By Albert Samaha
By Steve Weinstein
By Devon Maloney
By Tessa Stuart
By Alison Flowers
By Albert Samaha
By Jesse Jarnow
By Eric Tsetsi
November 28, 1956: Threepenny Novel
September 18, 1957: On the Road
September 3, 1958: Lolita
November 16, 1961: The Death and Life of Great American Cities
December 7, 1961: The Phantom Tollbooth
March 8, 1962: Franny and Zooey
May 10, 1962: Seduction of the Minotaur
May 24, 1962: Portrait of Hemingway
September 6, 1962: E.E. Cummings, 1894-1962
October 8, 1964: Herzog
December 14, 1967: The Confessions of Nat Turner
January 28, 1980: The Gasoline Wars
VLS, February 1986: Rednecks, Belles, and K Mart Gals: Southern Women Stake Their Claim
VLS, November 1988: The Lost Generator
VLS, August 1989: Technomancer
VLS, October 1991: Harlot's Ghost
VLS, June 1994: Regarding Jane: the Passion of the Other Bowles
By Bertolt Brecht
Grove Press, $1.75
I suppose there is no more perplexing sort of book than the brilliant bore. It is like the superb joke which has had its laugh, then been prolonged in desperate reiteration by the greedy humorist who can now only be repaid by the fixed smile and the hurried goodnight. Still, it was a good jokethat first time. Only afterward, by that delicate chemistry of aesthetics when too much of a good thing becomes too little, did it die.
So it is in a certain way with "Threepenny Novel," where a viewpoint, an outlook, a position, takes us a certain distance, then somehow wanders on ahead by itself while we have stopped along the way to count the pages still unread, trying to calculate when the joke will endbut, as noted, it already has. [return to top]
As you have no doubt already gathered by now, the public emergence of Jack Kerouac from the hipsters' underground into American literature is upon us, and is going to be THE big thing for quite a while. (Another of his books is being published by Grove Press later this season. The author of "On the Road" was on "Nightbeat" last week (looking and sounding remarkably like the late James Dean, incidentally), people are already leafing curiously through it in bookstores, toting it around the Village, hugging it under their arm as they ride the subway to work. I understand that, despite the complete and incomprehensible lack of publisher's advertising so far, the first printing sold out a week after publication . . . read more. [return to top]
All writing begins somewhere on a scale streching from Farthest Inside to Farthest Outside. Vladimir Nabokov's widely heralded "Lolita" is the outsidest, most artificial book I've read in years. To its admirers, that may be its spendor. I want something else in novels . . . read more. [return to top]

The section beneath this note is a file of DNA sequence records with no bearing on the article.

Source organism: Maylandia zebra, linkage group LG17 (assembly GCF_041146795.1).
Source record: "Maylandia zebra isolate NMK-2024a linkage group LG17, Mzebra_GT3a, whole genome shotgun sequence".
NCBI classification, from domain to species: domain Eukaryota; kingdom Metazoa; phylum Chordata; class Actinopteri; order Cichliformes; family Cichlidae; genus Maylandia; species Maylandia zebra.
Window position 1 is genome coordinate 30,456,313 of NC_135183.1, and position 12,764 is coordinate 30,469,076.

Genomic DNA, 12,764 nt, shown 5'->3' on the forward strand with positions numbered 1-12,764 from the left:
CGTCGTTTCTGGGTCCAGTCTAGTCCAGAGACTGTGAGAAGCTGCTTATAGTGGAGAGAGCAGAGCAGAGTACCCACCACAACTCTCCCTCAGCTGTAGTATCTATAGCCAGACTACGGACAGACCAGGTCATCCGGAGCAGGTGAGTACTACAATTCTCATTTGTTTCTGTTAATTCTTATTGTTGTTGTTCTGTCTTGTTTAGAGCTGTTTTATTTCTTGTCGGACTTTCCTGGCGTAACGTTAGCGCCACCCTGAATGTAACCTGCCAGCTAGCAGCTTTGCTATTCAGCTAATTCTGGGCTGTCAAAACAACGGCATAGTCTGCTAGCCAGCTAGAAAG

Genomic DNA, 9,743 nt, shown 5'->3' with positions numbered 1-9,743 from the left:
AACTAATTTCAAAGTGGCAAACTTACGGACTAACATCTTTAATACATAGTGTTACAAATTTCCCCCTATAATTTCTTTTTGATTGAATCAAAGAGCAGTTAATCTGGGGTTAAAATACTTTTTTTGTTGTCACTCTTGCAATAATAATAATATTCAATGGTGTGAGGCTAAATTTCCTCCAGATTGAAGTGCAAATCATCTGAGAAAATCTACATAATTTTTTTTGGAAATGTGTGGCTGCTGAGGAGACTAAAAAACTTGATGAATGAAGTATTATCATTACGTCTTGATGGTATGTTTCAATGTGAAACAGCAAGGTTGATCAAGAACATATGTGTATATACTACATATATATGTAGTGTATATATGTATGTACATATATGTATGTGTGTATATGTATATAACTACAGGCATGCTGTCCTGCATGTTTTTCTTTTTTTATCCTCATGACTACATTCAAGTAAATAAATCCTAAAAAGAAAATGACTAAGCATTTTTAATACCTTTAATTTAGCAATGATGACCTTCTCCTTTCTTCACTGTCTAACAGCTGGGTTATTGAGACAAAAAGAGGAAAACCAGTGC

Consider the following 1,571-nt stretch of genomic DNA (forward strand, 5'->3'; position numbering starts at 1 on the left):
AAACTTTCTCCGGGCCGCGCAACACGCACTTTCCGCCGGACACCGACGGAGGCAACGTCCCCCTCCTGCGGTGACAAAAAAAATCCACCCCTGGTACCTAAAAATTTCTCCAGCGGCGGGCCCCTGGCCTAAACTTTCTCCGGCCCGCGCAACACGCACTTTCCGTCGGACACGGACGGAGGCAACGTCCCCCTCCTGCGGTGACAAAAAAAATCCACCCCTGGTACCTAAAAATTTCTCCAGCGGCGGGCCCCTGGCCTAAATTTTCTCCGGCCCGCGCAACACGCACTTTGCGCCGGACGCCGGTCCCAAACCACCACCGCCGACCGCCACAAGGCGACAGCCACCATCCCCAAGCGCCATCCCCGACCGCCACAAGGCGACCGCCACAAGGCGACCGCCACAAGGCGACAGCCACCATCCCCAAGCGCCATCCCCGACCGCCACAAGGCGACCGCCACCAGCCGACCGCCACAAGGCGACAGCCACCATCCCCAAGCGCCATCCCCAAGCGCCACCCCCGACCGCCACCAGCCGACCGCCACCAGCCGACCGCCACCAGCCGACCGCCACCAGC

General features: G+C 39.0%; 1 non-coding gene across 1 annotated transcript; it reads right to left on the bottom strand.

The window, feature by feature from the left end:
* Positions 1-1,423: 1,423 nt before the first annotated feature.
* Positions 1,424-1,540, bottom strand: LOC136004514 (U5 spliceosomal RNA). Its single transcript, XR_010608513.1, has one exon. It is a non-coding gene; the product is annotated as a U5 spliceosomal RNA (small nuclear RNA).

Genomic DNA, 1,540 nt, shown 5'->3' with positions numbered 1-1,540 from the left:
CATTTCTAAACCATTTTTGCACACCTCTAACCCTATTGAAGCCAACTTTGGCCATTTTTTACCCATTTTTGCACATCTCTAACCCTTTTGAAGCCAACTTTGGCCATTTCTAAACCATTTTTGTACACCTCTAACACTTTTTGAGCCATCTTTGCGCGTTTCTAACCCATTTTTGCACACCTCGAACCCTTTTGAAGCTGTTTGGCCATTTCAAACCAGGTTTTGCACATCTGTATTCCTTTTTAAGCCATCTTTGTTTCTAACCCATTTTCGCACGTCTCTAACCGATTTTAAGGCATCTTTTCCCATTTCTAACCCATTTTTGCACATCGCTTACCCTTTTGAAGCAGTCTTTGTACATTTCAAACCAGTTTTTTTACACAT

It is just possible that the dispute over the West Village redevelopment study may influence all attempts at city-planning everywhere. Behind the demonstrations in our own backyard there is theory and leadership. Providing this theory and leadership is Mrs. Jane Jacobs, a resident of Hudson Street, who has just written "The Death and Life of Great American Cities."
People know Jane Jacobs only as the Barbara Fritchie of the West Village will be surprised to find out how thoughtful and thought-provoking she can be.
For good or evil, this book will be both the cause and the weapon of countless battles over city plans and programs. Mrs. Jacobs will, I predict, be an important name in planning theory, not only because she leads a movement with fanatical followers, but because she has spelled out new theories about city-planning. She is no bucolic mystic. She believes in cities and has a clear idea of their dynamics.
Errors and Ideas
One must take great care not to disagree with Mrs. Jacobs' ideas simply because one disagrees with her methods. I think Mrs. Jacobs makes fundamental errors, but even so there are many valuable ideas in her book.
In general, and I hope I do not offend by oversimplification, Mrs. Jacobs takes issue with Ebenezer Howard, Clarence Stein, Catherine Bauer, and others who have sought to change the city into something more nearly approximating the suburbs. She makes the point, quite well, I think, that LeCorbusier's Towers in a Park idea was derived from Howard's Garden City scheme, modified to make high densities possible. She also takes issue with the City-Beautiful idea, which she says leads to the construction of islands that repel instead of oases that attract. Villagers will recognize the true Jane Jacobs when they note how roughly she treats those experts with whom she disagrees.
In place of the present popular planning concepts, Mrs. Jacobs offers the idea that a city is sound if it works. She says, in effect: "Here is a communitydiverse, mixed-up, even ugly to some, but people are happy here." This, she says, is a sound urban pattern. Let us not interfere with it. Let us in fact try to duplicate it elsewhere. [return to top]
The Phantom Tollbooth
By Norton Juster, illustrated by Jules Feiffer
Epstein & Carroll, $3.95
by Jane Jacobs
The message of "The Phantom Tollbooth" is that the world is full of marvels, and the book proves its message in the most direct way possible: by being a marvel itself.